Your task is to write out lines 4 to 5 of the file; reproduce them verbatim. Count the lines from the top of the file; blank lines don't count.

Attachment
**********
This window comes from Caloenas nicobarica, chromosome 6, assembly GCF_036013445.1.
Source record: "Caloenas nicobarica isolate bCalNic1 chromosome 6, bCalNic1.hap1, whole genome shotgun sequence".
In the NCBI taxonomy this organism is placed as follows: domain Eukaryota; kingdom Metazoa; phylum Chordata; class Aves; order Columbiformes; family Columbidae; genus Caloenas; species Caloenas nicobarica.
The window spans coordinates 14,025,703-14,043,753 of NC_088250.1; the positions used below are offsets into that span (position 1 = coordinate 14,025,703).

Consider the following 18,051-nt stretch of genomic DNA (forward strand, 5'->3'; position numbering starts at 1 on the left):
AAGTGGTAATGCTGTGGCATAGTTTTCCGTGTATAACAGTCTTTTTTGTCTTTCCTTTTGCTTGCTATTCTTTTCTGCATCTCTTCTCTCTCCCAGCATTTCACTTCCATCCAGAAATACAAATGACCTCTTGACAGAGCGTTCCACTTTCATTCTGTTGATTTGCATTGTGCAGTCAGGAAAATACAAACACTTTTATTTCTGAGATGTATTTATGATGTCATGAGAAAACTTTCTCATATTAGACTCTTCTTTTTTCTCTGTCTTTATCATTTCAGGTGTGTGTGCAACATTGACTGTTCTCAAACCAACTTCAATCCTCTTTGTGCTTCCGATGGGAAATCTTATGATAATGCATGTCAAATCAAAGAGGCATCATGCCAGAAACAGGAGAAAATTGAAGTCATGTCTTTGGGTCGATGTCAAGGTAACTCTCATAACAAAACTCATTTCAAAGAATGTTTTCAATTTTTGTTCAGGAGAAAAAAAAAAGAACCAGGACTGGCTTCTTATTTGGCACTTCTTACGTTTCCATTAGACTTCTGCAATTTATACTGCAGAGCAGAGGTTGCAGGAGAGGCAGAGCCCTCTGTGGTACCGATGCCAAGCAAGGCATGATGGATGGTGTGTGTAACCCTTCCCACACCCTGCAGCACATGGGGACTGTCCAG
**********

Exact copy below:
The window spans coordinates 14,025,703-14,043,753 of NC_088250.1; the positions used below are offsets into that span (position 1 = coordinate 14,025,703).

Consider the following 18,051-nt stretch of genomic DNA (forward strand, 5'->3'; position numbering starts at 1 on the left):